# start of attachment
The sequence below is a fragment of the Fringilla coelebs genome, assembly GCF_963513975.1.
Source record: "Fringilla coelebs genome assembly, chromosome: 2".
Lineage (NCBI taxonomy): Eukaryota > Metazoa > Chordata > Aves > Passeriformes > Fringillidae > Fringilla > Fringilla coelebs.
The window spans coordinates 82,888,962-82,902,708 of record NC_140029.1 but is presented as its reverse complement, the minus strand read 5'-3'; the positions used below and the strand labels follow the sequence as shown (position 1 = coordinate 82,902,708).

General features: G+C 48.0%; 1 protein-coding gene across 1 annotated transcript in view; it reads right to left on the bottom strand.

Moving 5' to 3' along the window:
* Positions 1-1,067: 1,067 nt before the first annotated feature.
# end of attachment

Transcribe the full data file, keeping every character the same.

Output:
The sequence below is a fragment of the Fringilla coelebs genome, assembly GCF_963513975.1.
Source record: "Fringilla coelebs genome assembly, chromosome: 2".
Lineage (NCBI taxonomy): Eukaryota > Metazoa > Chordata > Aves > Passeriformes > Fringillidae > Fringilla > Fringilla coelebs.
The window spans coordinates 82,888,962-82,902,708 of record NC_140029.1 but is presented as its reverse complement, the minus strand read 5'-3'; the positions used below and the strand labels follow the sequence as shown (position 1 = coordinate 82,902,708).

General features: G+C 48.0%; 1 protein-coding gene across 1 annotated transcript in view; it reads right to left on the bottom strand.

Moving 5' to 3' along the window:
* Positions 1-1,067: 1,067 nt before the first annotated feature.